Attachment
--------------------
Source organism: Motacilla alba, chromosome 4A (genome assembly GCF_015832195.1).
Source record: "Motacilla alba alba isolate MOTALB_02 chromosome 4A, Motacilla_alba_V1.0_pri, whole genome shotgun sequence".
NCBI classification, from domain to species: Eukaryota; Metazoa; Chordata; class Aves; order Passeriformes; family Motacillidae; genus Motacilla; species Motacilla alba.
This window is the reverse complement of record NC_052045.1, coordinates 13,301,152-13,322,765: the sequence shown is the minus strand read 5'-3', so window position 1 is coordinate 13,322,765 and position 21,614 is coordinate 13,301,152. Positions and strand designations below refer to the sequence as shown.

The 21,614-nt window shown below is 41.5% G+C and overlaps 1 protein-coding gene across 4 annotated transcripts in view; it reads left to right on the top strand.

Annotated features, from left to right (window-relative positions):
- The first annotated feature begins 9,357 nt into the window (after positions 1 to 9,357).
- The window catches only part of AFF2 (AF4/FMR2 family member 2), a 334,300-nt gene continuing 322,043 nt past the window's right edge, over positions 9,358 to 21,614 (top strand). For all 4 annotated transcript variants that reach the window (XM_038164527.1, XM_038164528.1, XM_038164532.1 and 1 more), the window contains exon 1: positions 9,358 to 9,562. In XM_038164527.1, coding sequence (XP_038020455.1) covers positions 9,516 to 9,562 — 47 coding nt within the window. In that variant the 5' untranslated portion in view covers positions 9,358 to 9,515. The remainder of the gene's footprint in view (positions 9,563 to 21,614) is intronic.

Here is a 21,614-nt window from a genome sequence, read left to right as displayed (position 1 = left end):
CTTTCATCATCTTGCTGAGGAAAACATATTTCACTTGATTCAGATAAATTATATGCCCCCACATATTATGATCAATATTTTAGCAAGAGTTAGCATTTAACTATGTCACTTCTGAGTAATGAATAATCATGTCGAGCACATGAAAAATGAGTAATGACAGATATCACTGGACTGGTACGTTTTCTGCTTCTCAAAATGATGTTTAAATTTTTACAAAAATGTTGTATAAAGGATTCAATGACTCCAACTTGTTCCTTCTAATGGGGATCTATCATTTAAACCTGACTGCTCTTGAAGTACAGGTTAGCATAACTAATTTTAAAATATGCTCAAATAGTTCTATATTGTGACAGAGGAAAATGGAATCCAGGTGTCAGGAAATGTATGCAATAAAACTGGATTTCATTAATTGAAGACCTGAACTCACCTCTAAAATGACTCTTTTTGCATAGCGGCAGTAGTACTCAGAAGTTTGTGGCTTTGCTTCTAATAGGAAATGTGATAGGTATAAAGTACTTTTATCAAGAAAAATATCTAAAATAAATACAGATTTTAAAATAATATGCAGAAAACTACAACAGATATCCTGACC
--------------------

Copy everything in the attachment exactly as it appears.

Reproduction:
Source organism: Motacilla alba, chromosome 4A (genome assembly GCF_015832195.1).
Source record: "Motacilla alba alba isolate MOTALB_02 chromosome 4A, Motacilla_alba_V1.0_pri, whole genome shotgun sequence".
NCBI classification, from domain to species: Eukaryota; Metazoa; Chordata; class Aves; order Passeriformes; family Motacillidae; genus Motacilla; species Motacilla alba.
This window is the reverse complement of record NC_052045.1, coordinates 13,301,152-13,322,765: the sequence shown is the minus strand read 5'-3', so window position 1 is coordinate 13,322,765 and position 21,614 is coordinate 13,301,152. Positions and strand designations below refer to the sequence as shown.

The 21,614-nt window shown below is 41.5% G+C and overlaps 1 protein-coding gene across 4 annotated transcripts in view; it reads left to right on the top strand.

Annotated features, from left to right (window-relative positions):
- The first annotated feature begins 9,357 nt into the window (after positions 1 to 9,357).
- The window catches only part of AFF2 (AF4/FMR2 family member 2), a 334,300-nt gene continuing 322,043 nt past the window's right edge, over positions 9,358 to 21,614 (top strand). For all 4 annotated transcript variants that reach the window (XM_038164527.1, XM_038164528.1, XM_038164532.1 and 1 more), the window contains exon 1: positions 9,358 to 9,562. In XM_038164527.1, coding sequence (XP_038020455.1) covers positions 9,516 to 9,562 — 47 coding nt within the window. In that variant the 5' untranslated portion in view covers positions 9,358 to 9,515. The remainder of the gene's footprint in view (positions 9,563 to 21,614) is intronic.

Here is a 21,614-nt window from a genome sequence, read left to right as displayed (position 1 = left end):
CTTTCATCATCTTGCTGAGGAAAACATATTTCACTTGATTCAGATAAATTATATGCCCCCACATATTATGATCAATATTTTAGCAAGAGTTAGCATTTAACTATGTCACTTCTGAGTAATGAATAATCATGTCGAGCACATGAAAAATGAGTAATGACAGATATCACTGGACTGGTACGTTTTCTGCTTCTCAAAATGATGTTTAAATTTTTACAAAAATGTTGTATAAAGGATTCAATGACTCCAACTTGTTCCTTCTAATGGGGATCTATCATTTAAACCTGACTGCTCTTGAAGTACAGGTTAGCATAACTAATTTTAAAATATGCTCAAATAGTTCTATATTGTGACAGAGGAAAATGGAATCCAGGTGTCAGGAAATGTATGCAATAAAACTGGATTTCATTAATTGAAGACCTGAACTCACCTCTAAAATGACTCTTTTTGCATAGCGGCAGTAGTACTCAGAAGTTTGTGGCTTTGCTTCTAATAGGAAATGTGATAGGTATAAAGTACTTTTATCAAGAAAAATATCTAAAATAAATACAGATTTTAAAATAATATGCAGAAAACTACAACAGATATCCTGACC